The Future of Independent Games on Consoles

What are independent games? I would say indie games are characterized by small budgets, small development teams, and often feature experimentation with or development of unique and innovative gameplay methods. The developers of indie games could be anyone from a ten person team at a small development studio to a single person working on a game in their parents’ basement after school. Just as independent films rose to prominence in the early and mid-90s, so are indie games currently on a meteoric rise in both popularity and feasibility. Indie games have been around for years on PCs, but it’s only with the current generation of consoles that it’s been possible for a wide variety of independent games to be created on home consoles on a larger scale. The Game Developer’s Conference (GDC) this week has revealed more information about both Nintendo’s WiiWare and Microsoft’s XNA services. These details made me start thinking about the further evolution of indie console games.

The Wii, PS3, and 360 have all had downloadable content available for a while now. The Wii’s Virtual Console consists entirely of ports of old games, while the PlayStation Network and Xbox Live Arcade are also used for original projects. The ability of these consoles to connect to the Internet and allow downloadable content is the biggest reason indie games can begin to expand on consoles. It’s a lot cheaper to digitally distribute games than to make physical disks and packaging.

Nintendo should have around 100 games stockpiled for the launch of WiiWare on May 12, but they will slowly emerge on a weekly schedule according to Nintendo’s baffling logic, much like the Virtual Console. Although pricing is unknown, I’m sure some games will be bargains and others will be a sickening waste of money, also like the Virtual Console. At first, people thought only small teams from big, licensed developers can release games. But it turns out any developer can work on WiiWare games. Nonetheless, there are still significant costs associated with this approach.

XNA, however, sounds a lot more invigorating. My pedestrian understanding of XNA is that it’s a set of development tools designed for easy use that anyone can freely use. Microsoft hopes both independent developers and members of the Xbox community utilize it. With a peer review process of approval, this system is really in the hands of the community much more so than WiiWare. This sounds like a potentially good way for anyone with a good idea and a little talent to get their name out there and profit a little bit.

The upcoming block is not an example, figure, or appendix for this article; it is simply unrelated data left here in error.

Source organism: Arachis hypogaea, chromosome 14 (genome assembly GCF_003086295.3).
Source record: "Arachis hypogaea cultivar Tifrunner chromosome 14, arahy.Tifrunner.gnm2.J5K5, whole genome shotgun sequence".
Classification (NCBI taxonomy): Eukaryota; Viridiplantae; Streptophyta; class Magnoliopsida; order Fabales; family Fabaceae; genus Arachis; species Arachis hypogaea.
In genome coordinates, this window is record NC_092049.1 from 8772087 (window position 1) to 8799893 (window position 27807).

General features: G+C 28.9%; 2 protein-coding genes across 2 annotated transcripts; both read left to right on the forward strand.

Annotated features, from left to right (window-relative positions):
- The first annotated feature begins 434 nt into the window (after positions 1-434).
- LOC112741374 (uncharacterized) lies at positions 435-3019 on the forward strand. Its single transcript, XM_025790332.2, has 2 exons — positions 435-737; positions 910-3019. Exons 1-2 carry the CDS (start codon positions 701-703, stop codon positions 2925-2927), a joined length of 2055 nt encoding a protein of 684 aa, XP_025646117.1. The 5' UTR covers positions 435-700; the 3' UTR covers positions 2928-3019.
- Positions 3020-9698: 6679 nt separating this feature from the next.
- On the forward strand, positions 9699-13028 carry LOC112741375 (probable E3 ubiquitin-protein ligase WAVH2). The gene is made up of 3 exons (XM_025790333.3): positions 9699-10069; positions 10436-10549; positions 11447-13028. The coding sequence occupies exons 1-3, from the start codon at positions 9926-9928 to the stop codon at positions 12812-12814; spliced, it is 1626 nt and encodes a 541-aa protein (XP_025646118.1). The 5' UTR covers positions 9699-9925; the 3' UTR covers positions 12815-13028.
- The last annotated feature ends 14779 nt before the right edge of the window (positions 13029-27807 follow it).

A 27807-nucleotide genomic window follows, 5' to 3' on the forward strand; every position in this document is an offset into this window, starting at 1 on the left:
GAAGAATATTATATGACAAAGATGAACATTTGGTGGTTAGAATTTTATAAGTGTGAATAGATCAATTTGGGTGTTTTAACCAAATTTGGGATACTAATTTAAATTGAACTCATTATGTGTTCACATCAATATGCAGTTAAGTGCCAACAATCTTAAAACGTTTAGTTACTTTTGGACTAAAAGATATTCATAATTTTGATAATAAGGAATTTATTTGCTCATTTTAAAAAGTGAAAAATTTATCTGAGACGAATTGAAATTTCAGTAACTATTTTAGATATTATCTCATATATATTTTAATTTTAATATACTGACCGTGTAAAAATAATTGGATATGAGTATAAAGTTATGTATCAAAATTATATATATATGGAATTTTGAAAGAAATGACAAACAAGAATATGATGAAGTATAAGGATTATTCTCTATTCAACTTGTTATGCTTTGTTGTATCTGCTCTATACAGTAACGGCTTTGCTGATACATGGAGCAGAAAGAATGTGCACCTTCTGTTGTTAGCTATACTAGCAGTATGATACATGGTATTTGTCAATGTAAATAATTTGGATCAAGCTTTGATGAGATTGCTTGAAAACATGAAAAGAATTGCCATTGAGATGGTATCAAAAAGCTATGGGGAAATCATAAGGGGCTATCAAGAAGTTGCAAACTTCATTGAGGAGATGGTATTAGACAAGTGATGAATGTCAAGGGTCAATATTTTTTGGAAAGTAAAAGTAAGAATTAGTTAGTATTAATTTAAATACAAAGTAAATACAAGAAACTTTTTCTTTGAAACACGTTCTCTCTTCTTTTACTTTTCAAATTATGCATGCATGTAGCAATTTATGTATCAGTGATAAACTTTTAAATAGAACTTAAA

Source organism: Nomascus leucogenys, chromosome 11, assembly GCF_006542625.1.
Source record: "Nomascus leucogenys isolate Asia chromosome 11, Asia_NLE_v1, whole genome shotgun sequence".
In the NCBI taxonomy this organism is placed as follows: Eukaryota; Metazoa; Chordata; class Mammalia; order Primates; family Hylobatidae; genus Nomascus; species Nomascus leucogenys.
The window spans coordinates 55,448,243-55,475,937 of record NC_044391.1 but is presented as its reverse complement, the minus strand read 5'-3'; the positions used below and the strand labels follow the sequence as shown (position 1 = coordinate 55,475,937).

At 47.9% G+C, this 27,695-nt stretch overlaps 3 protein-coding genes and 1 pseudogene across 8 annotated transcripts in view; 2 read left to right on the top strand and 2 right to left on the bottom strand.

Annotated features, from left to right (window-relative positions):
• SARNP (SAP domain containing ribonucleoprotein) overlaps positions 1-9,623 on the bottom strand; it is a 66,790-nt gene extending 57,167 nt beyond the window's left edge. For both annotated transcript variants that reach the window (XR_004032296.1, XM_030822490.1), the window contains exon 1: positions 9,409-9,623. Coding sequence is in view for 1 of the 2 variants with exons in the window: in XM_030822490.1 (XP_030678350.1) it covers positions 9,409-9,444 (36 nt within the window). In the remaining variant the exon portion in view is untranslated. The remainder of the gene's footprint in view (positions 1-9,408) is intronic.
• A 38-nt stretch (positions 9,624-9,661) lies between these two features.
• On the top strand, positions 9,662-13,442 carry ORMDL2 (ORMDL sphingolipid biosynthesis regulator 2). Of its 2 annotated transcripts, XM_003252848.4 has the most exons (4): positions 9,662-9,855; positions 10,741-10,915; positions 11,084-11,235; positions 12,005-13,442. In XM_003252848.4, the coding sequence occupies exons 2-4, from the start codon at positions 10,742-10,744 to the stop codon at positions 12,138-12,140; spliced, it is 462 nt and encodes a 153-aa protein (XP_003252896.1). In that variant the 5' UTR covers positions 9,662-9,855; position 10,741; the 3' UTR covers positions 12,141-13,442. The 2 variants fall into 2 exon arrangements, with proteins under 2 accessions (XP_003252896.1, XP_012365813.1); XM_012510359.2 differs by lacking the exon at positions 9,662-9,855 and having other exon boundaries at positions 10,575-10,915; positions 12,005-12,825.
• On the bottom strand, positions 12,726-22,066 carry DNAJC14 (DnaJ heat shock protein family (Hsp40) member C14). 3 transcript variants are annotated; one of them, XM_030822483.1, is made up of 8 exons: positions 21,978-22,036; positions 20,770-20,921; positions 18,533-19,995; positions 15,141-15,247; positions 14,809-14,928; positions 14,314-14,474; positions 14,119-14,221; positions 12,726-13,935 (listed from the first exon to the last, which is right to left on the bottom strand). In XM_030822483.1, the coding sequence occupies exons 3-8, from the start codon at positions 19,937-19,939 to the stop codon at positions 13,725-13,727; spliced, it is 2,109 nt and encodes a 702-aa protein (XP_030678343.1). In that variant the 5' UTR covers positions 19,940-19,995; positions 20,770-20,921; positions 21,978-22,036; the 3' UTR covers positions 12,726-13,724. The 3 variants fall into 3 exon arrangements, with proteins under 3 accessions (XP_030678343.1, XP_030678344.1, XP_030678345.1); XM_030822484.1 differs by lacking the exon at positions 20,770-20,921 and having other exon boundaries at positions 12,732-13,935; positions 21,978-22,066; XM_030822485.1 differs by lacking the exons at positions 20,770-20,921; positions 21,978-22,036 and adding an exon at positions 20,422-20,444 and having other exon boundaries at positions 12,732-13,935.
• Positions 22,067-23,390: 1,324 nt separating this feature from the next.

The PC has more room for small, individual game creators, and is much more open than consoles. Andy Baio on Waxy.org, as posted on GameSetWatch, summed up my thoughts nicely. He talks about the dominance of middle-men on consoles.

“In the web industry, there’s nobody controlling distribution and I don’t need anyone’s authorization to launch a new project. But the gaming industry is dominated by gatekeepers.

For consoles, you can pay through the nose for the privilege to be on Xbox Live Arcade, PlayStation Network or the upcoming WiiWare, and then wait months to be released into the pipeline. On PCs, there’s no clear monopoly, with distribution fragmented between a handful of game download portals and distribution frameworks like Steam.

Or you can go it alone and sell directly to your fans through your own web presence but, for the moment, this is very rare.”

While WiiWare is just a way for companies to make small games with lower production costs, XNA seems to be more open and allow more freedom for those outside the game industry. I’d like to think this is the future, where people with few corporate constraints are able to not only experiment, but also be rewarded for trying to change things. Of course, with more people able to develop and publish games, there will also be a proportionately greater volume of rubbish. Independent games are not necessarily worth your time, just more likely to be a little different.

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